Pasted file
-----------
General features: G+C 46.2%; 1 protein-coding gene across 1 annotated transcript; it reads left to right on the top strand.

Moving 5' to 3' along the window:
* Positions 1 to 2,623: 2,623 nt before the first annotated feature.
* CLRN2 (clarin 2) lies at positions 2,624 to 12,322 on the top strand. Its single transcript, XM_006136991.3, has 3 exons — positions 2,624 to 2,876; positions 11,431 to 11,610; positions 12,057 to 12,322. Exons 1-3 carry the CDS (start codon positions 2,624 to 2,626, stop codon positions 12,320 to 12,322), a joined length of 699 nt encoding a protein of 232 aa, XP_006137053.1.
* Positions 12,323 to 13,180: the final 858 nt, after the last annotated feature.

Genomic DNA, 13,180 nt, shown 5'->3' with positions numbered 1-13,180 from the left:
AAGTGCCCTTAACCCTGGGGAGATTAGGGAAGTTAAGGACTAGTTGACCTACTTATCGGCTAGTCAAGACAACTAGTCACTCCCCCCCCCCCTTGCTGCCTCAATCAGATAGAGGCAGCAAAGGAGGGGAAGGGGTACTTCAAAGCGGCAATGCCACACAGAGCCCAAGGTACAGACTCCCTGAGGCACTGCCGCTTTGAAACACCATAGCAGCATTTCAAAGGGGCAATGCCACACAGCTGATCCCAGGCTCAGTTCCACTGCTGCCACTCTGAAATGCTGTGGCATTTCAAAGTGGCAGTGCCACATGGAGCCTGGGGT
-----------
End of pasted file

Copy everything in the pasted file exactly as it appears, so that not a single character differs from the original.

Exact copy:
General features: G+C 46.2%; 1 protein-coding gene across 1 annotated transcript; it reads left to right on the top strand.

Moving 5' to 3' along the window:
* Positions 1 to 2,623: 2,623 nt before the first annotated feature.
* CLRN2 (clarin 2) lies at positions 2,624 to 12,322 on the top strand. Its single transcript, XM_006136991.3, has 3 exons — positions 2,624 to 2,876; positions 11,431 to 11,610; positions 12,057 to 12,322. Exons 1-3 carry the CDS (start codon positions 2,624 to 2,626, stop codon positions 12,320 to 12,322), a joined length of 699 nt encoding a protein of 232 aa, XP_006137053.1.
* Positions 12,323 to 13,180: the final 858 nt, after the last annotated feature.

Genomic DNA, 13,180 nt, shown 5'->3' with positions numbered 1-13,180 from the left:
AAGTGCCCTTAACCCTGGGGAGATTAGGGAAGTTAAGGACTAGTTGACCTACTTATCGGCTAGTCAAGACAACTAGTCACTCCCCCCCCCCCTTGCTGCCTCAATCAGATAGAGGCAGCAAAGGAGGGGAAGGGGTACTTCAAAGCGGCAATGCCACACAGAGCCCAAGGTACAGACTCCCTGAGGCACTGCCGCTTTGAAACACCATAGCAGCATTTCAAAGGGGCAATGCCACACAGCTGATCCCAGGCTCAGTTCCACTGCTGCCACTCTGAAATGCTGTGGCATTTCAAAGTGGCAGTGCCACATGGAGCCTGGGGT